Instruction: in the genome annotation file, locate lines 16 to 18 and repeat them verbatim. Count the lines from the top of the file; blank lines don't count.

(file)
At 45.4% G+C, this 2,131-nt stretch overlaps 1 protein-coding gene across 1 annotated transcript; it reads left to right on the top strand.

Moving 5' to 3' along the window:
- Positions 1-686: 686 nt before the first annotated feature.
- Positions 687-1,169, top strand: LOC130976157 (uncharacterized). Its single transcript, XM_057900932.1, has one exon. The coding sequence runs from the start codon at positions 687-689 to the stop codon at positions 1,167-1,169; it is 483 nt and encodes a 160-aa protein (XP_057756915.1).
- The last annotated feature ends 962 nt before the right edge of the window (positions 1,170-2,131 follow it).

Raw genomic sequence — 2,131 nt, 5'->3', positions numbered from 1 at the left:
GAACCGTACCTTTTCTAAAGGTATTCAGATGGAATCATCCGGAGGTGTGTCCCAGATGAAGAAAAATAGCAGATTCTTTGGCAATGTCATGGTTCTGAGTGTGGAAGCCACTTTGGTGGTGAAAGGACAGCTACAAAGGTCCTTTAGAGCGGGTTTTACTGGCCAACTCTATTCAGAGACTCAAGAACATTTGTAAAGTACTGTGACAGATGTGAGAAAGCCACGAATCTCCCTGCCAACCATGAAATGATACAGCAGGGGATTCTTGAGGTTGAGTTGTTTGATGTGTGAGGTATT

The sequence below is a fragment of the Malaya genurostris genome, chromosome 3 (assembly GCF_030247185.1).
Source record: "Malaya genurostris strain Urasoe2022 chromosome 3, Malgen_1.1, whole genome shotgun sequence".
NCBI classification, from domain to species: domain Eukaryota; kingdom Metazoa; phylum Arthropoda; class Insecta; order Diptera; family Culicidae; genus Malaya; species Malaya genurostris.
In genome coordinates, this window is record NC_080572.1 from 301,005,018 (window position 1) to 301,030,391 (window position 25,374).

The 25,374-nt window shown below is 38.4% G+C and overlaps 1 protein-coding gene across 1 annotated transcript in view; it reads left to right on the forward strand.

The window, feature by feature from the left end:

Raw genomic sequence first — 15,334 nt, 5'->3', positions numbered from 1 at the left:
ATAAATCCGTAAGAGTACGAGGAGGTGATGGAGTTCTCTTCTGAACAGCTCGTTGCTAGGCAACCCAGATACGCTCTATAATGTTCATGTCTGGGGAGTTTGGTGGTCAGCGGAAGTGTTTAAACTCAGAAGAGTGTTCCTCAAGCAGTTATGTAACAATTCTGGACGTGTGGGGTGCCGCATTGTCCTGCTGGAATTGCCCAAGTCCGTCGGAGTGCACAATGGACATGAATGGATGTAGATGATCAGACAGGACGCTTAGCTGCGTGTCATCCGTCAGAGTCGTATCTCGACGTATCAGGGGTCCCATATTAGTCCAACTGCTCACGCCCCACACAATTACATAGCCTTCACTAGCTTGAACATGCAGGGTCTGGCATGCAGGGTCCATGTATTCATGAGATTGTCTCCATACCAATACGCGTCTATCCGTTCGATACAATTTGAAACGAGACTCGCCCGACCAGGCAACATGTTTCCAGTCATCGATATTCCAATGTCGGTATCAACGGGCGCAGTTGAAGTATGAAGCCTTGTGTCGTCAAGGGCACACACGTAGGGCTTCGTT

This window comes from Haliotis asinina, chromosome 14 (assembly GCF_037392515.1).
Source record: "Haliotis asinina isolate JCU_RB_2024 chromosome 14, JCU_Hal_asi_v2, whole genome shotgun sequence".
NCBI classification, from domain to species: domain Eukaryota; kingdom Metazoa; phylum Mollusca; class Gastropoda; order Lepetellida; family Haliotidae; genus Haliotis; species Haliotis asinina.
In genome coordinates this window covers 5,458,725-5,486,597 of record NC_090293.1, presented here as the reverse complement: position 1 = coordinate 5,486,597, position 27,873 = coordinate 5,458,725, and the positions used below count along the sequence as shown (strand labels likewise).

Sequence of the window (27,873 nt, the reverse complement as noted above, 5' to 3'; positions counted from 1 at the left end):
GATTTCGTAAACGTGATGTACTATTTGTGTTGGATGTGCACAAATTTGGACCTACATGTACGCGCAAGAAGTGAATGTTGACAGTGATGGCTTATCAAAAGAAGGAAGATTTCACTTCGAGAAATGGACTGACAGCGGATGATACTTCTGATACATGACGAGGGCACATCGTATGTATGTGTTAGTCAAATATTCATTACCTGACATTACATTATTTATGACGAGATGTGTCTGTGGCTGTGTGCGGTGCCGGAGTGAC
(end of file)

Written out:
This window comes from Haliotis asinina, chromosome 14 (assembly GCF_037392515.1).
Source record: "Haliotis asinina isolate JCU_RB_2024 chromosome 14, JCU_Hal_asi_v2, whole genome shotgun sequence".
NCBI classification, from domain to species: domain Eukaryota; kingdom Metazoa; phylum Mollusca; class Gastropoda; order Lepetellida; family Haliotidae; genus Haliotis; species Haliotis asinina.